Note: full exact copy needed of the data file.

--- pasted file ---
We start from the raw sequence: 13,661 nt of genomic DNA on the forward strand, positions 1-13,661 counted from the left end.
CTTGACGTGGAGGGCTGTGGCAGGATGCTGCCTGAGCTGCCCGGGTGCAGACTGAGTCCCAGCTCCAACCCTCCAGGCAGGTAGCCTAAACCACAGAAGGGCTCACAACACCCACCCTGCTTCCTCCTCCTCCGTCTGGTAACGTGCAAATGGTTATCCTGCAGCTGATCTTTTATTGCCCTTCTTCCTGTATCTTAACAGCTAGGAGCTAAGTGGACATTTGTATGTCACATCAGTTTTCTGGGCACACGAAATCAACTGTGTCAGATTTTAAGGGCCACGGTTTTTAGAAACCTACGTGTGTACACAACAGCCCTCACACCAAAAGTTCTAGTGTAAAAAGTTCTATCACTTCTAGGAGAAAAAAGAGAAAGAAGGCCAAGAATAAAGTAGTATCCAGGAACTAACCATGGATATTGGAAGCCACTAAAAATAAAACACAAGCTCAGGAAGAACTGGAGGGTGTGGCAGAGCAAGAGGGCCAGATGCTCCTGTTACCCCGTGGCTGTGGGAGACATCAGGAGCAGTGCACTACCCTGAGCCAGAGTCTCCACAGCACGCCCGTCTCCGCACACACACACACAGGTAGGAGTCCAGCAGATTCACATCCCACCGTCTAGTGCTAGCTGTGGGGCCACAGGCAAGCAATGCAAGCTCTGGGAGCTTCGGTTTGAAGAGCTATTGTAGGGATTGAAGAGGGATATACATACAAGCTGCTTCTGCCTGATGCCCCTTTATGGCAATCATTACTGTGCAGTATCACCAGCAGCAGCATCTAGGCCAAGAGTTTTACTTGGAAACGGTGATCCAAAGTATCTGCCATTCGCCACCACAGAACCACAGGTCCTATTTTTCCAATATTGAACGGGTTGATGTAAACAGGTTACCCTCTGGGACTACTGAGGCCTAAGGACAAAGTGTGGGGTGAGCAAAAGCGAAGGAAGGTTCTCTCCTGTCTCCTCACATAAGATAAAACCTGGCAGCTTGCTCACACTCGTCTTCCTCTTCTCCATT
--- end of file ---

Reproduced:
We start from the raw sequence: 13,661 nt of genomic DNA on the forward strand, positions 1-13,661 counted from the left end.
CTTGACGTGGAGGGCTGTGGCAGGATGCTGCCTGAGCTGCCCGGGTGCAGACTGAGTCCCAGCTCCAACCCTCCAGGCAGGTAGCCTAAACCACAGAAGGGCTCACAACACCCACCCTGCTTCCTCCTCCTCCGTCTGGTAACGTGCAAATGGTTATCCTGCAGCTGATCTTTTATTGCCCTTCTTCCTGTATCTTAACAGCTAGGAGCTAAGTGGACATTTGTATGTCACATCAGTTTTCTGGGCACACGAAATCAACTGTGTCAGATTTTAAGGGCCACGGTTTTTAGAAACCTACGTGTGTACACAACAGCCCTCACACCAAAAGTTCTAGTGTAAAAAGTTCTATCACTTCTAGGAGAAAAAAGAGAAAGAAGGCCAAGAATAAAGTAGTATCCAGGAACTAACCATGGATATTGGAAGCCACTAAAAATAAAACACAAGCTCAGGAAGAACTGGAGGGTGTGGCAGAGCAAGAGGGCCAGATGCTCCTGTTACCCCGTGGCTGTGGGAGACATCAGGAGCAGTGCACTACCCTGAGCCAGAGTCTCCACAGCACGCCCGTCTCCGCACACACACACACAGGTAGGAGTCCAGCAGATTCACATCCCACCGTCTAGTGCTAGCTGTGGGGCCACAGGCAAGCAATGCAAGCTCTGGGAGCTTCGGTTTGAAGAGCTATTGTAGGGATTGAAGAGGGATATACATACAAGCTGCTTCTGCCTGATGCCCCTTTATGGCAATCATTACTGTGCAGTATCACCAGCAGCAGCATCTAGGCCAAGAGTTTTACTTGGAAACGGTGATCCAAAGTATCTGCCATTCGCCACCACAGAACCACAGGTCCTATTTTTCCAATATTGAACGGGTTGATGTAAACAGGTTACCCTCTGGGACTACTGAGGCCTAAGGACAAAGTGTGGGGTGAGCAAAAGCGAAGGAAGGTTCTCTCCTGTCTCCTCACATAAGATAAAACCTGGCAGCTTGCTCACACTCGTCTTCCTCTTCTCCATT